"Ther's two women up ther yet," said Billy stolidly, and went on up to the top facing a horrible death each minute and knowing that he faced it. Presently through the cloud of dust the lift was seen coming jerkily down with three figures on it. As it touched the ground the whole building fell with a crash. The women and boy came out on the street unhurt and a roar of triumph rose from the mob.
But it was six o'clock and Billy slipped quietly away in the dusk and went home to his supper. For your real hero does not care for the shouts and clapping of hands.
One of the most real of heroes was a poor Swiss laborer whose name nobody knows. He was standing one day at noon in the crowd who were looking down at the bears in the great pit at Berne. There were two savage fellows there, freshly caught. A nursemaid, leaning over, held the child that she carried loosely in her arms. It gave a sudden wrench and fell. The huge beasts clutched it. In an instant this workman flung himself down, and, catching the baby in one hand, struck at the bears with a small knife that he carried in the other. Twice he was clawed down by them. It was a desperate fight. But at last ropes were lowered and he was drawn up, bleeding, but holding the child high and safe.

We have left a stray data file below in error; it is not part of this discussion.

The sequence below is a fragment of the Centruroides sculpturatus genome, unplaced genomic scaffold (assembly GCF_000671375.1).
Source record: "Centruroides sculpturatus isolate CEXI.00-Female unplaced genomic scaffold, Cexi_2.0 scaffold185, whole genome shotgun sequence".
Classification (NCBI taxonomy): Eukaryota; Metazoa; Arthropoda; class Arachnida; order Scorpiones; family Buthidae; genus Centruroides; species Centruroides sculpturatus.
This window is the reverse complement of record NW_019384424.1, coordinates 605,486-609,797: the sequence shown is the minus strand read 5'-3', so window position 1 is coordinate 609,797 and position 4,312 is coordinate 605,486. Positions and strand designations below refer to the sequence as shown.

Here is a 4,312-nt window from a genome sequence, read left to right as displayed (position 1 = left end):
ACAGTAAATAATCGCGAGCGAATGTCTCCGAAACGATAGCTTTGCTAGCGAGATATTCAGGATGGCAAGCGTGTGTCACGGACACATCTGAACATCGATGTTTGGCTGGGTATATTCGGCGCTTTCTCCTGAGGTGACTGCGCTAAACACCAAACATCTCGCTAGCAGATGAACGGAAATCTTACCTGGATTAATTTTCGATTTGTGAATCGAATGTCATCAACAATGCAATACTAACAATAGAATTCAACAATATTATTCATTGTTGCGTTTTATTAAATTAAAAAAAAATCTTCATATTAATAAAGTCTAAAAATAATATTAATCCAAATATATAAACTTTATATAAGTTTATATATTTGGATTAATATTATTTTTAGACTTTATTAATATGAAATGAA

In the confusion he escaped through the crowd and could not be found. He never has been found to this day. The father of the child, a wealthy Englishman, offered a large reward to any one who would find him. The Humane Society voted him a gold medal. But the medal and the money are waiting still unclaimed. I suppose that workman is going up and down the streets of Berne today in his blue overalls, and nobody suspecting his royal blood. But how warm his secret must have kept his heart in all these years!